by R. Lee Smith
Released: February 28, 2013
Published by A Red Hot Romance Novel
“It was a moving and emotional read and I couldn’t put it down once I got started. ”
~ Under the Covers
Aliens have arrived on Earth, only the didn’t mean to. Their ship malfunctioned and now they’re stranded. Fast forward a few decades and all the aliens are dumped in squalid camps to be forgotten as most humans believe that are too stupid and violent to join mainstream society. It doesn’t help that they look like bugs with a humanoid body.
Sarah naively goes into the Cottonwood, a new reservation for the “Bugs” as she wants to help and integrate them with human society. What she finds is horrifying. But she does as much as she can and is especially drawn to Sanford and his adorable son T’aki. She knows she has to help them escape and get back to their home, even if she has sacrifice everything to do it.
R. Lee Smith has been recommended to me before, especially her epic tale The Last Hour of Gann. However, it is her book Cottonwood that captured by attention. It was a moving and emotional read and I couldn’t put it down once I got started. Those of you who follow my reviews know that I adore sci fi alien romances, indeed my love of the genre is what prompted me to pick up this book. However, this isn’t a fluffy love story between a human woman and her gorgeous alien. Instead Smith has given us something a little different to get our teeth into.
Let’s start off with the romance, Sarah and Sanford start off with a wary friendship, which grows closer and closer until a romantic relationship seems inevitable. The growing respect and love between Sanford and Sarah as well as the adorable T’aki, Sanford’s son, is one of the sunny spots in a book that is otherwise a depressing tale of humanity’s worse traits. If the book wasn’t peppered with sweet moments between Sarah and Sanford, and adorable times with T’aki, this book would have been too bleak.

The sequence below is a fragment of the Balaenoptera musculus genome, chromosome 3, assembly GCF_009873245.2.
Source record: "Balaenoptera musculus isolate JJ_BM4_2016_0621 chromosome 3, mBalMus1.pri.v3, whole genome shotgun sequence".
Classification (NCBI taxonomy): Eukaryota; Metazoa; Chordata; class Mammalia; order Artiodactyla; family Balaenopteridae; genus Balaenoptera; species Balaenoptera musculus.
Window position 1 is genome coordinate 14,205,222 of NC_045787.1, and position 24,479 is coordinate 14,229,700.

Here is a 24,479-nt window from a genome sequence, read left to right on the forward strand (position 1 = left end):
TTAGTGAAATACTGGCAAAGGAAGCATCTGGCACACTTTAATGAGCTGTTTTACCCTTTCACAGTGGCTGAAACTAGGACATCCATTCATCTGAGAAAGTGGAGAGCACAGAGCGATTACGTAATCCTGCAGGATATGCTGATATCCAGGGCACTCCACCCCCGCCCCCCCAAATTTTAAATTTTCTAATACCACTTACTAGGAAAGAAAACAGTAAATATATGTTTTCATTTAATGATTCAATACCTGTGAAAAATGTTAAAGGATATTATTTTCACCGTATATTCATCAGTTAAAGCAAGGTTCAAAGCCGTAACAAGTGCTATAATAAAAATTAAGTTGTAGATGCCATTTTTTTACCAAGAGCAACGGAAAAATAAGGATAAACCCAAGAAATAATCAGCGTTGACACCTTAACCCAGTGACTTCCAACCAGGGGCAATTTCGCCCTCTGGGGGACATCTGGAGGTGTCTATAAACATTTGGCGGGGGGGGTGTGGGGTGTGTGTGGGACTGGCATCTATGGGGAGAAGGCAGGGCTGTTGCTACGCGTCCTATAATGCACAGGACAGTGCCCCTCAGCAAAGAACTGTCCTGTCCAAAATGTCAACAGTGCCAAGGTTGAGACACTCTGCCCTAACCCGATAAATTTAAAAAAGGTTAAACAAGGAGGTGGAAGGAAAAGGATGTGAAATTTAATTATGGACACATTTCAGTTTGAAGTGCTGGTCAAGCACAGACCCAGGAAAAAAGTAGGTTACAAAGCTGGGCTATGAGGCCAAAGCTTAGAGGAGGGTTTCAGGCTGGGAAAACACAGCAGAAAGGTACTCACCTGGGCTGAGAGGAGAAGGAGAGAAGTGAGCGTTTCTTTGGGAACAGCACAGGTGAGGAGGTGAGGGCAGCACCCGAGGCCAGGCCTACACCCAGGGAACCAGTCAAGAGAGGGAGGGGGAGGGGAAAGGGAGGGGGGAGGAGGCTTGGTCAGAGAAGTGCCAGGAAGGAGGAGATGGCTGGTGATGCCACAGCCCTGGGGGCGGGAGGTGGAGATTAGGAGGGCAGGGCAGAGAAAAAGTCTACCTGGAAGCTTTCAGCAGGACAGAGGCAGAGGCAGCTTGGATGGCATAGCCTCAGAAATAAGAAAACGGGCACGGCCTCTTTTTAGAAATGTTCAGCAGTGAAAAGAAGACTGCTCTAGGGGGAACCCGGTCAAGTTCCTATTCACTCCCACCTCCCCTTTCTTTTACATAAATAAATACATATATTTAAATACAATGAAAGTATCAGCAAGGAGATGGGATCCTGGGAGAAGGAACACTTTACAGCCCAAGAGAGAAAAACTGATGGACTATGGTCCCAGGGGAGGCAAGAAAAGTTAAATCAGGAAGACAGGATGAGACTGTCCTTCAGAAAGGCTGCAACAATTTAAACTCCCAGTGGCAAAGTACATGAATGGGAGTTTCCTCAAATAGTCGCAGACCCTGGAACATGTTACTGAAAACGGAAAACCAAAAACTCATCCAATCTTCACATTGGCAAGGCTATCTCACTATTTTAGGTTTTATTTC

Cottonwood is an immigration camp where the aliens are forced to work in recycling, which is a euphemism for forced labour in a massive rubbish heap whilst living in dirty slums. Due to the aliens bug-like appearance humans seems to have discarded them in an “out of sight out of mind” type of mentality leaving them in the power of those who can exploit them. We experience this from Sarah’s POV as she enters Cottonwood wanting to help those inside but instead gets slowly disillusioned.
I found the portrayal of every human, apart from Sarah, as callous, cruel, uncaring or condescending a little off putting and uncomfortable. But, it added to the hellish and depressing atmosphere of the place and explained why Sarah took all the risks and actions to try and help Sanford and T’aki. And, ultimately it made the ending of this book all the more triumphant.
I really enjoyed this book, the romance in it was powerful but a slow burner and the story itself was touching. I definitely found myself wiping away a few tears as I was reading. If you like a really intense read, regardless of the genre, with some social commentary than this is the book for you, it is certainly down as one of my favourite reads of this year.
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